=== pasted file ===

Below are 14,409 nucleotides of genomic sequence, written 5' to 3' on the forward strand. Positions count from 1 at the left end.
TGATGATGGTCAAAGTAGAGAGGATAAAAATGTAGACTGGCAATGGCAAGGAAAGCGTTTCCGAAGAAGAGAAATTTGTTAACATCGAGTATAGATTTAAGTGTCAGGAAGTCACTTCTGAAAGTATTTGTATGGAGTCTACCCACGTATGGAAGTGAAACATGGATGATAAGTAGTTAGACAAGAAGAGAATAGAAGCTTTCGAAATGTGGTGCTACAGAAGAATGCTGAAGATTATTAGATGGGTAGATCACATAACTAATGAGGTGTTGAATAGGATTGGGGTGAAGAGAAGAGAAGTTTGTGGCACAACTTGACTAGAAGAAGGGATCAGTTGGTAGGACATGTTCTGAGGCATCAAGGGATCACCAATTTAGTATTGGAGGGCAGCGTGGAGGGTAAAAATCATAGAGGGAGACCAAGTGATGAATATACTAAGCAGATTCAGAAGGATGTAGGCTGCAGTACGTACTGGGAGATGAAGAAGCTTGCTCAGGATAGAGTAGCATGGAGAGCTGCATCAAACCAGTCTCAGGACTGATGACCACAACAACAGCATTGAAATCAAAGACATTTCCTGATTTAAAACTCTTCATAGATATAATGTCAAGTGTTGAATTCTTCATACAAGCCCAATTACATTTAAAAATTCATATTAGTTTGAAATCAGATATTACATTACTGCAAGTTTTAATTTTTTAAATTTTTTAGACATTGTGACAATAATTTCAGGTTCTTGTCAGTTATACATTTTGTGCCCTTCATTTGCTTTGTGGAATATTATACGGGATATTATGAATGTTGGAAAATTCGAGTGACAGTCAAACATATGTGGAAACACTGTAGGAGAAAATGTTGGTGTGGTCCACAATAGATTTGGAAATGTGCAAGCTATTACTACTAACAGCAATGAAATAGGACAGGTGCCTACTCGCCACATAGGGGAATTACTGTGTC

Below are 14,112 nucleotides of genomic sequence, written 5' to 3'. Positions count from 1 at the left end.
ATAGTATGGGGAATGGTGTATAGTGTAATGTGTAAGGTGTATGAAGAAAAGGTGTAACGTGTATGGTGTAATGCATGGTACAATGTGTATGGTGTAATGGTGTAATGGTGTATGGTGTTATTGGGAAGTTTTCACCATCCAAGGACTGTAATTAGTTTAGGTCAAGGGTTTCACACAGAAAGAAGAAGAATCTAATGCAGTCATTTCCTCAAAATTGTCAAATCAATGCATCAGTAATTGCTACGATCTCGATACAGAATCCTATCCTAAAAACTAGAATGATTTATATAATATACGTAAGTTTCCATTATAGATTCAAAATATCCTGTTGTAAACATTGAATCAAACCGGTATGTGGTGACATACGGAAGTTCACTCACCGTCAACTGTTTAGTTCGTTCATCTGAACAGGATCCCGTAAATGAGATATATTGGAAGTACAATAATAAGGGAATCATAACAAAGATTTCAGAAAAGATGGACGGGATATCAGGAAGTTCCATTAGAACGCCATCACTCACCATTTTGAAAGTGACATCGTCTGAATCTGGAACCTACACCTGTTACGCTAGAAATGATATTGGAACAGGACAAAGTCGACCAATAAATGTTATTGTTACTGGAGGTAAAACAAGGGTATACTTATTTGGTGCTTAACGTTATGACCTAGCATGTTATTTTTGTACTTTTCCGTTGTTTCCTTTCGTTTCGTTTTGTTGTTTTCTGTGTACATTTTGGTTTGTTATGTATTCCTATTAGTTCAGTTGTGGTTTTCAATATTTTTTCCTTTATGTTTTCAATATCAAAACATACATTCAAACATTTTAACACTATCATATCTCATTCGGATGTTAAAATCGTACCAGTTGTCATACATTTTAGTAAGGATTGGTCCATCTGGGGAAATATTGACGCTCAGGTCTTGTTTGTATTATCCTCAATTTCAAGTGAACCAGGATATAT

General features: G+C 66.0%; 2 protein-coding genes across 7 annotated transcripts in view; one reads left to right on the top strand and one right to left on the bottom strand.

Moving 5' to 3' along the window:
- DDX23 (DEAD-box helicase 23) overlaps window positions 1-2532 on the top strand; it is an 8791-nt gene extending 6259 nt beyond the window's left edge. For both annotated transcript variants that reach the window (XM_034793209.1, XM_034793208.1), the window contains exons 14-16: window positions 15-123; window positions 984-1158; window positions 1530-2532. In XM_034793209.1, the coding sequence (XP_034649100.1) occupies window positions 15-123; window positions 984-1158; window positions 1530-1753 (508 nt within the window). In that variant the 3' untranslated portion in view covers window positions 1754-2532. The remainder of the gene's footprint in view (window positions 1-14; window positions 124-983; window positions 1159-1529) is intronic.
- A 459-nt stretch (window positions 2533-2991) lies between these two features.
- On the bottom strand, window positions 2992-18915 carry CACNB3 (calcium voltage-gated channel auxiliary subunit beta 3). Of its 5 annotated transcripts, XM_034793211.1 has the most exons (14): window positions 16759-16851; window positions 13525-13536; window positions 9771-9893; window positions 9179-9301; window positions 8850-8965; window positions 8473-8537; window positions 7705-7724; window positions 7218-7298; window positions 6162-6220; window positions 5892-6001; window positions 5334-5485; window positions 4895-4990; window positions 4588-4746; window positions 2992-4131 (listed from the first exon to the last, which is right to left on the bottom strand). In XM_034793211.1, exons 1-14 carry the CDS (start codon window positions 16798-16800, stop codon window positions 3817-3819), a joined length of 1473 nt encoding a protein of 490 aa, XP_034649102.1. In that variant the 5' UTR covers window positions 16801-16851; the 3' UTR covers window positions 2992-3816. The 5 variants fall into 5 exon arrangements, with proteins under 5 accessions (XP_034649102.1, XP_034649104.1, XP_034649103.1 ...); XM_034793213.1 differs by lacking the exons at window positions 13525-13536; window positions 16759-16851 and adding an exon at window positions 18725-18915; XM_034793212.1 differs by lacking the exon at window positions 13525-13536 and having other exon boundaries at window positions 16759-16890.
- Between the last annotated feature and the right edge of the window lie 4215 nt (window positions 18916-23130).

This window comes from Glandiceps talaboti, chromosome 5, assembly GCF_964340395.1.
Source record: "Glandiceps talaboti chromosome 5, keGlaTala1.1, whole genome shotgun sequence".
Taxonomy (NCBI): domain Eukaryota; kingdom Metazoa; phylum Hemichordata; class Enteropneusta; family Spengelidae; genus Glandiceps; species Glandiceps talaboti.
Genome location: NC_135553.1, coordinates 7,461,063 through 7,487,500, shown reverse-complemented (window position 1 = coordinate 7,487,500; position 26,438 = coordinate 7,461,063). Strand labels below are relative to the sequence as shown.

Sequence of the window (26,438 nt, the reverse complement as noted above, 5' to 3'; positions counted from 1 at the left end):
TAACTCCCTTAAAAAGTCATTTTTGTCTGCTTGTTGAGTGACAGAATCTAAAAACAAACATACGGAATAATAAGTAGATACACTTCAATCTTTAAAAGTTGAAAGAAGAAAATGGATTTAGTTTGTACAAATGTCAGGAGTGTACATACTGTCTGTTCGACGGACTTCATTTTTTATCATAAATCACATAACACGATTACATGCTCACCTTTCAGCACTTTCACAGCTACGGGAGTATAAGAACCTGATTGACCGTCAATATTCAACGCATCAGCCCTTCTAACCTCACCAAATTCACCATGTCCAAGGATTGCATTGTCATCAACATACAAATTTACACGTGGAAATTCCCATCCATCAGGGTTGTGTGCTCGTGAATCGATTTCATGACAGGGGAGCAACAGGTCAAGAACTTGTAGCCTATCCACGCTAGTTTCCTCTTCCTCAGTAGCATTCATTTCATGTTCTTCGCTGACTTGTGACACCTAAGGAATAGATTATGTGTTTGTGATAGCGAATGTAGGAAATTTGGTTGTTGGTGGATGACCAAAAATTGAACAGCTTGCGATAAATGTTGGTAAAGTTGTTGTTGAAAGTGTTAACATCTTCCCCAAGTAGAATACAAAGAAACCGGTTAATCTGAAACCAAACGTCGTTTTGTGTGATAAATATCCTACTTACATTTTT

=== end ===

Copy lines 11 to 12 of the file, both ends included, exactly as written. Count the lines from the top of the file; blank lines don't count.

This window comes from Glandiceps talaboti, chromosome 5, assembly GCF_964340395.1.
Source record: "Glandiceps talaboti chromosome 5, keGlaTala1.1, whole genome shotgun sequence".